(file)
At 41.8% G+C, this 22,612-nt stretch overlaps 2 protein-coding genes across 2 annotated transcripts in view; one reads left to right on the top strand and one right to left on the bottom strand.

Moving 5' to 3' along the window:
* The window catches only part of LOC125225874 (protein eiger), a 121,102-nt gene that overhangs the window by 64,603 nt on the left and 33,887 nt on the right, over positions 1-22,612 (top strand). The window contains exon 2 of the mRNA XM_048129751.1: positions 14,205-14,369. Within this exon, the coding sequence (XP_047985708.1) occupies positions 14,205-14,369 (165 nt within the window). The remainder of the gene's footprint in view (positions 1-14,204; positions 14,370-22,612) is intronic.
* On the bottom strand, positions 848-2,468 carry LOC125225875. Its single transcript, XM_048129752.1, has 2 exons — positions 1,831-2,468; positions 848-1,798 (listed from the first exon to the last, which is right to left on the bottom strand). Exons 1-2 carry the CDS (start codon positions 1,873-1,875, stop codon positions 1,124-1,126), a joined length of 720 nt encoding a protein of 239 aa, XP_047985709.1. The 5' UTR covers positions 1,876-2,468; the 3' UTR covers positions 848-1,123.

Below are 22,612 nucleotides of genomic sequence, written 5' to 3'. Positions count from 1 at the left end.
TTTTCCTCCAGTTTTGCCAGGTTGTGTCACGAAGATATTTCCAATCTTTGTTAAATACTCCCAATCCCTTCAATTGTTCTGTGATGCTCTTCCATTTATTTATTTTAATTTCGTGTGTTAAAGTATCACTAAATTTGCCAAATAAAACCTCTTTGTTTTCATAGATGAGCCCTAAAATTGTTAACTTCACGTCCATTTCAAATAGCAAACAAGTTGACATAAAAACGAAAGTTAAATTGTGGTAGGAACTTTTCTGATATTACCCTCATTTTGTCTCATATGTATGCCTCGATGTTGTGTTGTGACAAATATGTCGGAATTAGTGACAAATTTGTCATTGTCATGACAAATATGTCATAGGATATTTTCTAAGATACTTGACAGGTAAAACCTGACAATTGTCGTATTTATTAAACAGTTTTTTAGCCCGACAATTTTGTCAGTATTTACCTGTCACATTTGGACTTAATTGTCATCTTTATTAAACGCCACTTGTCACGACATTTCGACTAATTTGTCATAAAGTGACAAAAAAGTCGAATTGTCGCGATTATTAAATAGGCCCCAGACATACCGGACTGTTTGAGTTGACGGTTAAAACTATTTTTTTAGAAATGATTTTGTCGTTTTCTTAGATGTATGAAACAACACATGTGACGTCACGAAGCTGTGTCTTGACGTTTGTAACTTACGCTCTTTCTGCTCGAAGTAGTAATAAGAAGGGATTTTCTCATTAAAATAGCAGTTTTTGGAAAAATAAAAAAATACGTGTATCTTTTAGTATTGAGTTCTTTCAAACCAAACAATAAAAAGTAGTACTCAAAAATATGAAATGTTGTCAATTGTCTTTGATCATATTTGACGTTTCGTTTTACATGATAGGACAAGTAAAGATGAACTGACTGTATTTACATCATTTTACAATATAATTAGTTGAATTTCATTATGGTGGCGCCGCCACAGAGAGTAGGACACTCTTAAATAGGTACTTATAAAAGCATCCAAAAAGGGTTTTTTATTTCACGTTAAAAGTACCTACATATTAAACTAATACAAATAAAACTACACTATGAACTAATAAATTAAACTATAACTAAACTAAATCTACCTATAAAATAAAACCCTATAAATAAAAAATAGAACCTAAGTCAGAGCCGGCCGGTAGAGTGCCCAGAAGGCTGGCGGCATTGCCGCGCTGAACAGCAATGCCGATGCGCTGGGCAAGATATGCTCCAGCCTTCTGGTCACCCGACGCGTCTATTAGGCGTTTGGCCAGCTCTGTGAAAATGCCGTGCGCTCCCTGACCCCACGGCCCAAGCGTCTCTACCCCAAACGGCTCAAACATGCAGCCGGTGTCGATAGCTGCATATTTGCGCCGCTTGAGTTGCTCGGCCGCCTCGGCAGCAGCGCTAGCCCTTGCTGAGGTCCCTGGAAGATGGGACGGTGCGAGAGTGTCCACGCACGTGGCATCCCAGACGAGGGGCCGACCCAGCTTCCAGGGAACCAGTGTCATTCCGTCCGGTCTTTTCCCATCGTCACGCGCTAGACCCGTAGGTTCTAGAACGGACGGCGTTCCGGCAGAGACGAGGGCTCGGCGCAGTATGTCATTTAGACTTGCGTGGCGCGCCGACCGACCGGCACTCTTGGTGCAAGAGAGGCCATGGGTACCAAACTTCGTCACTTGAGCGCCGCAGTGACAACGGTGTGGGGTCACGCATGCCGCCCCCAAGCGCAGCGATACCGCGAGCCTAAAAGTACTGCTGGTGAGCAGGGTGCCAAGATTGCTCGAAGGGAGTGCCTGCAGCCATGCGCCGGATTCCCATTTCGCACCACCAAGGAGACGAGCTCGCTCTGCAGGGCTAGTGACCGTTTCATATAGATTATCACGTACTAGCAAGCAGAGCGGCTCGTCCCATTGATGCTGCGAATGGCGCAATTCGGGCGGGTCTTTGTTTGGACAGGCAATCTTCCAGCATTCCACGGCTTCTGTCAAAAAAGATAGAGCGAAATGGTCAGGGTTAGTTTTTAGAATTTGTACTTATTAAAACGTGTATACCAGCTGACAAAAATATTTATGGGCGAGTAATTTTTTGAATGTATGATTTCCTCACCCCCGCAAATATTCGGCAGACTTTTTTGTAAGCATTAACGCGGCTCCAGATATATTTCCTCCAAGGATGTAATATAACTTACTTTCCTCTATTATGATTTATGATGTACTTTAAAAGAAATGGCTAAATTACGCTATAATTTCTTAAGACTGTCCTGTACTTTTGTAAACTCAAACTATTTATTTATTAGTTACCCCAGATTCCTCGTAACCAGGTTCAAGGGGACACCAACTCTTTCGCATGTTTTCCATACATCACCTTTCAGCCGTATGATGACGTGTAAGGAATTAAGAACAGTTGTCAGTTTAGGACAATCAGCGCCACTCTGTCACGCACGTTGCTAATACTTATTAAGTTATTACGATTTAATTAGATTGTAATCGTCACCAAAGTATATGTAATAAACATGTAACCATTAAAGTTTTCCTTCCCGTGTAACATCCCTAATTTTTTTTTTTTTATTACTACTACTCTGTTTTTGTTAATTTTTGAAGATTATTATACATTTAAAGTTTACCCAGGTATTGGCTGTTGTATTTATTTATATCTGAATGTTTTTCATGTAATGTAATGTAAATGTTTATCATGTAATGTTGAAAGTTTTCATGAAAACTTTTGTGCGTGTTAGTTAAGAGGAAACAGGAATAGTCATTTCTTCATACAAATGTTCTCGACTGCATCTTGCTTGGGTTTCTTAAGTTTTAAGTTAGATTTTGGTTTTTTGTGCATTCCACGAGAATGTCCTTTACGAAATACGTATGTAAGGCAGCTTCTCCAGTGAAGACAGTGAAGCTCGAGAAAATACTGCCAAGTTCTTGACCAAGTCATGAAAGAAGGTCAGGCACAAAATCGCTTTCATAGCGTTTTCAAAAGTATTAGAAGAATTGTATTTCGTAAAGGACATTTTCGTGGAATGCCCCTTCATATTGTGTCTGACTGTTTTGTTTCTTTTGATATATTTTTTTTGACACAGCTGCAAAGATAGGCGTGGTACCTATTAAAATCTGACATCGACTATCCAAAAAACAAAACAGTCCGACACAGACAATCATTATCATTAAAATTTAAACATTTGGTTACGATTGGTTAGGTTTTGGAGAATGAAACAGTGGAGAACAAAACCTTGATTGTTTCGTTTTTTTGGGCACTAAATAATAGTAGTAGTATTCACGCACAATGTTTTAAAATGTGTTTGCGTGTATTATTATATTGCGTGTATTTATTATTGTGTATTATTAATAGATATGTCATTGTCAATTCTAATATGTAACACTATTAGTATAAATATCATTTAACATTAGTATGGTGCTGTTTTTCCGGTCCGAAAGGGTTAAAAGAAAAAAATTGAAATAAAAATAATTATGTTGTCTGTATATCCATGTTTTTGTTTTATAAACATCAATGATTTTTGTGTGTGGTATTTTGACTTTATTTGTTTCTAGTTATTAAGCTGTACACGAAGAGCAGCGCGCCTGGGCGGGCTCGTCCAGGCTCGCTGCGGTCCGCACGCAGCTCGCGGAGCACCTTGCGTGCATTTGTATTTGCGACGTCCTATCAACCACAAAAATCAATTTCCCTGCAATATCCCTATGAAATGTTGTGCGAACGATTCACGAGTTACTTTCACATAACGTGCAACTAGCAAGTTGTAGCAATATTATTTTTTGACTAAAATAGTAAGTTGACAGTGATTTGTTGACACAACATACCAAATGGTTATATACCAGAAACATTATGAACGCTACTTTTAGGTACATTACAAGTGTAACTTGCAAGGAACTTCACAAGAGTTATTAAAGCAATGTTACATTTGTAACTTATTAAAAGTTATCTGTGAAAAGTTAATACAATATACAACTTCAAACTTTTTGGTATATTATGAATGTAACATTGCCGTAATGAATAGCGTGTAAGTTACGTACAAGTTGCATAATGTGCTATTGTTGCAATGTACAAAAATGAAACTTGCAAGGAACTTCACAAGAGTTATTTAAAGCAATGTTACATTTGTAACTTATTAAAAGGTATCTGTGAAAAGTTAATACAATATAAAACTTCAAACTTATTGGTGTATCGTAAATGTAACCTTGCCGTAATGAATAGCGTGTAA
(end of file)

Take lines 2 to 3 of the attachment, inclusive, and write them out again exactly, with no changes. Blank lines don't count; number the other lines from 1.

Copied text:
Moving 5' to 3' along the window:
* The window catches only part of LOC125225874 (protein eiger), a 121,102-nt gene that overhangs the window by 64,603 nt on the left and 33,887 nt on the right, over positions 1-22,612 (top strand). The window contains exon 2 of the mRNA XM_048129751.1: positions 14,205-14,369. Within this exon, the coding sequence (XP_047985708.1) occupies positions 14,205-14,369 (165 nt within the window). The remainder of the gene's footprint in view (positions 1-14,204; positions 14,370-22,612) is intronic.